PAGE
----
Honey, I dumped Gold on China!
Who is trying to weigh the yellow metal down? Do you know the answer?
Do we have a new hero in the making, say the Yellowman? Just like Batman, works in the dark, at the most unassuming hours and does a whole lot of stuff to which the world wakes up.
So this Yellowman was instrumental in bringing about a flash crash that took the precious metal down by almost 4% (about USD 50) within seconds on 19th July 2015, which was one unassuming Sunday for most of the world. As a result, Gold plummeted to lowest levels since March 2010.
China’s market had just opened for trading, around 9:30 pm ET, this Yellowman dumped five tonnes (USD 2.7 bn) of Gold on China, the same China that dumps anything from plastic to planes on the global markets. Analysts say that during a single day, a normal trading session witnesses just around USD 0.5 tonnes of Gold trade.
Such an overwhelming experience that Gold turned red and fell to a five-year-low to USD 1,088.05/ounce. Further, it got other metals such as silver and platinum also down.
Who wants to play with Gold?
We told you, it is our Yellowman. He was simply enjoying the show at the time of low liquidity. The Shanghai market saw trading of close to 5 tonnes of Gold within two minutes instead of the normal 25 tonnes/day. So, now we know that our Yellowman wants to go short on Gold. Interestingly, on Friday when Gold was at its then five-year-low, China released its updated Gold reserve data for the first time in six years.
World over, the yellow metal has an investment value attached to it. It has also been the grain for the rainy day for most. With worries about global recessionary trends receding a bit, gold prices have also come down.
GOLD FIVE YEAR PRICES
Most traders are stunned that such amounts of gold were dumped during such an illiquid hour, clearly to take advantage — or in other words, to manipulate the market.
The selling triggered stop loss orders. A total of 60 seconds will have a deep impact on the bullion sentiments. Interestingly, CME circuit-breakers stopped the trading session following a USD 20 drop in the main gold contract, within four seconds.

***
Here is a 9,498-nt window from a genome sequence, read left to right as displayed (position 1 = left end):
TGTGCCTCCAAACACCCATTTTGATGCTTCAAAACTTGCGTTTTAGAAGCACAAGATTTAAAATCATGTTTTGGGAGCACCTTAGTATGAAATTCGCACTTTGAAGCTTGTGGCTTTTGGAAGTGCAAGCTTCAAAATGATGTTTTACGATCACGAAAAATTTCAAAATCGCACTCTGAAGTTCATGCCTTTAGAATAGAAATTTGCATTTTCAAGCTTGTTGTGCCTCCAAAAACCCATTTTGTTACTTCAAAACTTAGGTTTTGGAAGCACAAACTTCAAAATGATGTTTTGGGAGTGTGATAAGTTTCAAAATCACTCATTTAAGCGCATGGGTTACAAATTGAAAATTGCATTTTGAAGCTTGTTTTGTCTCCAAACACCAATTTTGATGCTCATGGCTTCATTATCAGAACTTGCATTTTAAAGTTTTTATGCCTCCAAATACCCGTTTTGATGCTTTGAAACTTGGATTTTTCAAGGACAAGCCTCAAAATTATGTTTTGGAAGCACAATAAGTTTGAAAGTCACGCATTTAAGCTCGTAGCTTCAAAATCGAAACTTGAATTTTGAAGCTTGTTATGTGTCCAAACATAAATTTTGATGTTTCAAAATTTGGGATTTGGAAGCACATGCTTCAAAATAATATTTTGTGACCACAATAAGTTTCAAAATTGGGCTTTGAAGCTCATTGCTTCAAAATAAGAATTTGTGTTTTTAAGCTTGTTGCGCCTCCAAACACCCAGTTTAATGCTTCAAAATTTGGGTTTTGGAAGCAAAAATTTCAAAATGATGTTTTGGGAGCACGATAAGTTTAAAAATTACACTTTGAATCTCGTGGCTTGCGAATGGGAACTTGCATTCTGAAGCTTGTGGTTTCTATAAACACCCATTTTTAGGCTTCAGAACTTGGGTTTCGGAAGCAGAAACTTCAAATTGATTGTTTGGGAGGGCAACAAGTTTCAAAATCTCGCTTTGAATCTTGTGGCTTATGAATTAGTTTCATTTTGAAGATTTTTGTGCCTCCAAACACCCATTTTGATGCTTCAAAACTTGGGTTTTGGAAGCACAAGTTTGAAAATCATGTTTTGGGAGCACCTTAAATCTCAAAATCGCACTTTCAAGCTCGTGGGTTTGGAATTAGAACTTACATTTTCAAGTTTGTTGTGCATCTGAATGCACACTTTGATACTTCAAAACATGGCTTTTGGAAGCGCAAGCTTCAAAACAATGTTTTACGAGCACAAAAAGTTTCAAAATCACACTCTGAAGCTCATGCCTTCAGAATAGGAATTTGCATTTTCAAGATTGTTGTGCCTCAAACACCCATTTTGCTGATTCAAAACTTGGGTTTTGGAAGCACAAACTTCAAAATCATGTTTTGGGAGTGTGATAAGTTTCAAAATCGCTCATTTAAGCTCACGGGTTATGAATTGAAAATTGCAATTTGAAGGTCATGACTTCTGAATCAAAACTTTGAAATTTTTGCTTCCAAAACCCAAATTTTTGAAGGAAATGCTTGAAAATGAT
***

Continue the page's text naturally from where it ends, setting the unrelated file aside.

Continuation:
Though trading resumed, in the following session, about 1500 lots exchanged hands within nine seconds, bringing the prices down to a five-year-low. It was time for a second circuit-breaker.
At 10:46 ET, spot gold was trading at USD 1096.4/ounce, down 0.5%. We are still not out of trouble it seems. And, most analysts are wondering that while the USA, London and Japan were closed, it could still be some big brother playing during its sleep.
Jeffrey Rhodes, the Dubai-based Gold industry veteran and Founder of Rhodes Precious Metals Consultancy ‘smelled rat’. In an interview on the Dubai Eye during Business Breakfast show today morning, he said that the flash sale done during the most illiquid time (Sunday) suggests that the trader wanted to have the maximum impact on price (downfall) – rather than trying to get the best price – pointing towards a price manipulation.
How far will the prices dip?
Experts say that Gold will see some more tough times. A strong US dollar, looming interest rate rises and such flash crashes could pull the rates down to USD1000/ounce.
On 21st July speaking to Bloomberg TV Goldman Sachs’ Jeffrey Currie said he expects gold could eventually fall below $1,000 an ounce as the “worst is yet to come.” – reports Kitco.
On the same day, ABN Ambro in its weekly research reports that it also expects gold prices to fall to $1,000 an ounce by the end of the year and $800 an ounce by 2016.
Meanwhile, analysts at Barclays in their latest research report said that they will be watching $1,100 and $1,000 an ounce very closely over the coming weeks.
“If prices fall below that level and breach the $1,000 support target, early money ETPs become loss-making and may begin selling, placing further downward pressure on prices,” they said.
Is it a buying opportunity?
Gold prices need to be watched out until the policy meeting of the Federal Reserve due in September. The Fed is expected to raise the interest rates from its current rates of 0.25 %, given the global scenario. To put things in the perspective, higher interest rates can have an impact of reducing the pressure on non-yielding commodities such as gold.